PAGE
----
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Fortress Rabaul: the Battle for the Southwest Pacific, January 1942–April 1943

10 October 2013

Fortress Rabaul: the Battle for the Southwest Pacific, January 1942–April 1943

Fortress Rabaul: the Battle for the Southwest Pacific, January 1942–April 1943, Bruce Gamble, 2010, ISBN 9780760323502, 416 pp.

Fortress Rabaul: the Battle for the Southwest Pacific, January 1942–April 1943 by Bruce Gamble

Fortress Rabaul: the Battle for the Southwest Pacific, January 1942–April 1943 by Bruce Gamble

Located in what is now northern Papua New Guinea, Imperial Japan built Rabaul into an island fortress during World War II in following with is strategy of establishing supremacy in the eastern Pacific Ocean. Rabaul was ideal for commanding the southwestern Pacific to protect the oilfields and mineral wealth in Indonesia and Malaysia as well as isolating Australia from its Allies.

Rabaul was used by Imperial Japan to radiate military air and sea power and the Allied spent forty-four months in combat neutralizing Japan’s strongest fortress outside the main islands. Beginning with the Australia’s 1500 strong Lark Force which was forced to surrender to invading Japanese infantry and ending with unrelenting aerial assaults by Allied Forces there is a lot to tell — and Bruce Gamble is the author who can tell it with wise overview as well as refining, even correcting, the record in more than a few instances.

Fortress Rabaul is the middle book of a trilogy written by Gamble to tell the story of this monumental battle for the security of Australia, and wresting the initiative away from Imperial Japan, from the time after Japan’s taking of the area to the peak of the aerial attacks by land and carrier based aircraft. Gamble writes knowledgeably in a conversationally smooth manner which is not surprising since he was formerly one of the historians with the Naval Aviation Museum Foundation. Gamble uses historic photos but his writing is what illustrates the tale — and there is so much to tell. Personalities as well as people are addressed as are moral issues. Gamble objectively writes about one event, which would have been investigated as a war crime if committed by an Axis power, and how its aftermath was a result of how Japan was known to address potential as well as actual prisoners of war (showing his depth of research Gamble also notes that prisoners taken to Japan’s main islands were much more likely to survive the war as opposed to those kept on Rabaul, quite something to observe given the horrid treatment of POWs in Japan proper).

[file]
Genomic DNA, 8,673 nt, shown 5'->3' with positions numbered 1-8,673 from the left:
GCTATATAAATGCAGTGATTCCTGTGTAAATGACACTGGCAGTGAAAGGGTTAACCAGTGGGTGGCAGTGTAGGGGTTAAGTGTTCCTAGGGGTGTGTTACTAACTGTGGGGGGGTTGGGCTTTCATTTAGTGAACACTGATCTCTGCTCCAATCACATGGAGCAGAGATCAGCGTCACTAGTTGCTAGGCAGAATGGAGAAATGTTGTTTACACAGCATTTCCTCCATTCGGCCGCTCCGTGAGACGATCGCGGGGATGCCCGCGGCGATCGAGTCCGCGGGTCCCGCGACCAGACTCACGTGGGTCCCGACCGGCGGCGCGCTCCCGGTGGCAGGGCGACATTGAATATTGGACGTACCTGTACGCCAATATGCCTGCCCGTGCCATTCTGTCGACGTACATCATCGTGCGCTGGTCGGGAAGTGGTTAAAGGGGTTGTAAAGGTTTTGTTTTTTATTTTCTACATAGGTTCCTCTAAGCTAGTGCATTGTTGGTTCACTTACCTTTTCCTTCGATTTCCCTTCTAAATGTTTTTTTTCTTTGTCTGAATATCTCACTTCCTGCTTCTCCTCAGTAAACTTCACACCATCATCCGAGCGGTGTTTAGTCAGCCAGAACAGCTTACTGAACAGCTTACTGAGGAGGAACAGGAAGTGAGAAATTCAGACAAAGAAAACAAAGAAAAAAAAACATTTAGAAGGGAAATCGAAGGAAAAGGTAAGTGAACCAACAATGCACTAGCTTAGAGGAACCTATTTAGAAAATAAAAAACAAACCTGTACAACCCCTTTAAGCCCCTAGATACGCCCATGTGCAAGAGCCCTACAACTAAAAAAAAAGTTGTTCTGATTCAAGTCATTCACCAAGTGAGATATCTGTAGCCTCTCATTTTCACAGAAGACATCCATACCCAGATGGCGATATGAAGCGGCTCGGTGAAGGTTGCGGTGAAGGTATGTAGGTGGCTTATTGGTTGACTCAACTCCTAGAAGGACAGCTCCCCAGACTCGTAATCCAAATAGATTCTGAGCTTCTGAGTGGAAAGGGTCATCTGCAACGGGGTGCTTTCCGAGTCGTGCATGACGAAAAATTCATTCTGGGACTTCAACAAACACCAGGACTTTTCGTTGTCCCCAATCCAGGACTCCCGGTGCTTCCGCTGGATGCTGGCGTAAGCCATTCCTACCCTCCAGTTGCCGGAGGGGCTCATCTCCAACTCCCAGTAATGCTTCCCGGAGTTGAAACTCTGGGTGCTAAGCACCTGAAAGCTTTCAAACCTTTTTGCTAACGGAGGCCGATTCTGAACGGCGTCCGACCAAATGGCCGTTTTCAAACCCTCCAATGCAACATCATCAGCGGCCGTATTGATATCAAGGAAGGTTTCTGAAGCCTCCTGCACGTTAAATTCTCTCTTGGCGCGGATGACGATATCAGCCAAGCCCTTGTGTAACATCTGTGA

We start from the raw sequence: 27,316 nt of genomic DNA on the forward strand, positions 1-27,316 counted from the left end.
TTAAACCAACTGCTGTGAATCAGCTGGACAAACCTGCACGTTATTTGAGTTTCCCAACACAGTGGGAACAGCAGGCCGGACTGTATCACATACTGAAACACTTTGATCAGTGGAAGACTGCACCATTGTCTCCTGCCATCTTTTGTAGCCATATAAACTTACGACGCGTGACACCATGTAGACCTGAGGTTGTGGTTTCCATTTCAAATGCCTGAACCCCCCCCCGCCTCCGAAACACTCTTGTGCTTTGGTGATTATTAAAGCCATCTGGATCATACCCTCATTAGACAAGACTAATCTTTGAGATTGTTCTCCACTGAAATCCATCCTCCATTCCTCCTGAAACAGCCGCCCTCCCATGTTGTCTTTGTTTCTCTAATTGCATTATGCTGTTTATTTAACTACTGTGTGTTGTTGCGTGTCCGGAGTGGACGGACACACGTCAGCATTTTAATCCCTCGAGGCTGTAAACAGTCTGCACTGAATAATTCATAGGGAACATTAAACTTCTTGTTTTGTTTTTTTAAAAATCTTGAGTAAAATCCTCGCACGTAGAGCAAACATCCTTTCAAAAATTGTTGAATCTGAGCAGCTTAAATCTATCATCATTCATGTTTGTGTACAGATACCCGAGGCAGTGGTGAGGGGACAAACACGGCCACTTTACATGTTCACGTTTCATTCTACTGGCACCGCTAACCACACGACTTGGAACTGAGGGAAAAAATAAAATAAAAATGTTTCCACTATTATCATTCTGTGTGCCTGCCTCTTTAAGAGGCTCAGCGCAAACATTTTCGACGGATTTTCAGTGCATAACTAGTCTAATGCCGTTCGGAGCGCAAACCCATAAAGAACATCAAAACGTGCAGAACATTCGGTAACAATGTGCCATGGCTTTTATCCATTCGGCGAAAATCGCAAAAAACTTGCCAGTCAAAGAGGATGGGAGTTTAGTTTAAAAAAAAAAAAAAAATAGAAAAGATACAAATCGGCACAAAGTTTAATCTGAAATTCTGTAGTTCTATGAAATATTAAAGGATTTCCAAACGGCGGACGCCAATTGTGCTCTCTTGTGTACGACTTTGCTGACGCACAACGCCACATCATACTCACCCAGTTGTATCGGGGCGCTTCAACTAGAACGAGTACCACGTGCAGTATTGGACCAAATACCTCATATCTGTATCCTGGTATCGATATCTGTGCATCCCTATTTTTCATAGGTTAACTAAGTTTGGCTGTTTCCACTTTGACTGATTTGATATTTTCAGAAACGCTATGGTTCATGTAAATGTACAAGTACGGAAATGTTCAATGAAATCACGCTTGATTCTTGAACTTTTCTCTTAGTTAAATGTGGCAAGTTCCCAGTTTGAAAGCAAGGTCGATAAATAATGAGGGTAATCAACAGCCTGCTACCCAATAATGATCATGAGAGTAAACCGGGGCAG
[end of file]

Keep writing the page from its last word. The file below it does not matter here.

Gamble also describes in detail how skip bombing evolved and the role of Major General George Kenney in this as well as gunship development. Famous for skip bombing the B-25 Mitchell bombers under Kenney’s command were also famous for being the first gunships with several 0.50 caliber machine guns in the nose (for starters) — according to Kenney’s recollection of events. Well, not quite, as Gamble corrects this common misunderstanding (one of many by Kenney) with the observation of the work of a self-taught engineer, Major Paul “Pappy” Gunn, who months before modified A-20 Havocs to carry several nose-mounted machine guns to begin the hugely successful, as well as spectacularly dangerous, low level bombing and strafing attacks.

We also learn how Lt. Edward “Butch” O’Hare regained honor for his tarnished family name as well as the action for which he was awarded the Medal of Honor. Gamble also informs us that Lt. Cmdr. John “Jimmy” Thatch (developer of the “Thatch weave” which placed the F4F Wildcats on a more-or-less even footing when defending against Japanese Zeroes) was O’Hare’s mentor and fellow combatant aboard the USS Lexington. Sometimes things just go right and this pairing is one of them — kudos to Gamble who uncommonly points to items such as this one giving rich context to the history being related.

This book not only clearly describes the strategy and combat of this historical battle but describes the personalities and their conflicts which influenced the development of these events. Gamble has synthesized an immense amount of information, as evidenced in the bibliography and end notes, in an organized and welcome manner. The index is also superb and is intelligently subdivided according to subject.

The Battle for Rabaul is where Admiral Isoroku Yamamoto lost his life due to a daring fighter intercept mission (Gamble also describes that mission and unravels the controversy as to which pilot actually shot the Mitsubishi “Betty” bomber transporting Yamamoto down). Naturally, this is addressed by Gamble but he, characteristically, goes further by describing not only Yamamoto’s State Funeral but also the effects and shake-up to Japan’s leadership which ensued.

Fortress Rabaul — image courtesy of Zenith Press

Two prominent historic figures, Lt. Edward “Butch” O’Hare (left) and Lt. Cmdr. John “Jimmy” Thatch (right) aboard their ship USS Lexington as pictured in Fortress Rabaul — image courtesy of Zenith Press

The first book of Bruce Gambles trilogy addresses the defense and surrender of Rabaul and is, Invasion Rabaul: the epic story of Lark Force, the Forgotten Garrison, January–July 1942. It is published by Zenith Press.

The concluding book by Bruce Gamble addresses the several months of fighting, with many more huge air battles, once the action peaked until Japan’s retreat to Truk and is, Target: Rabaul (the Allied siege of Japan’s most infamous stronghold, March 1943–August 1945). It is also published by Zenith Press.


As is the publishing business custom, Zenith Press provided a copy of this book for an objective review.


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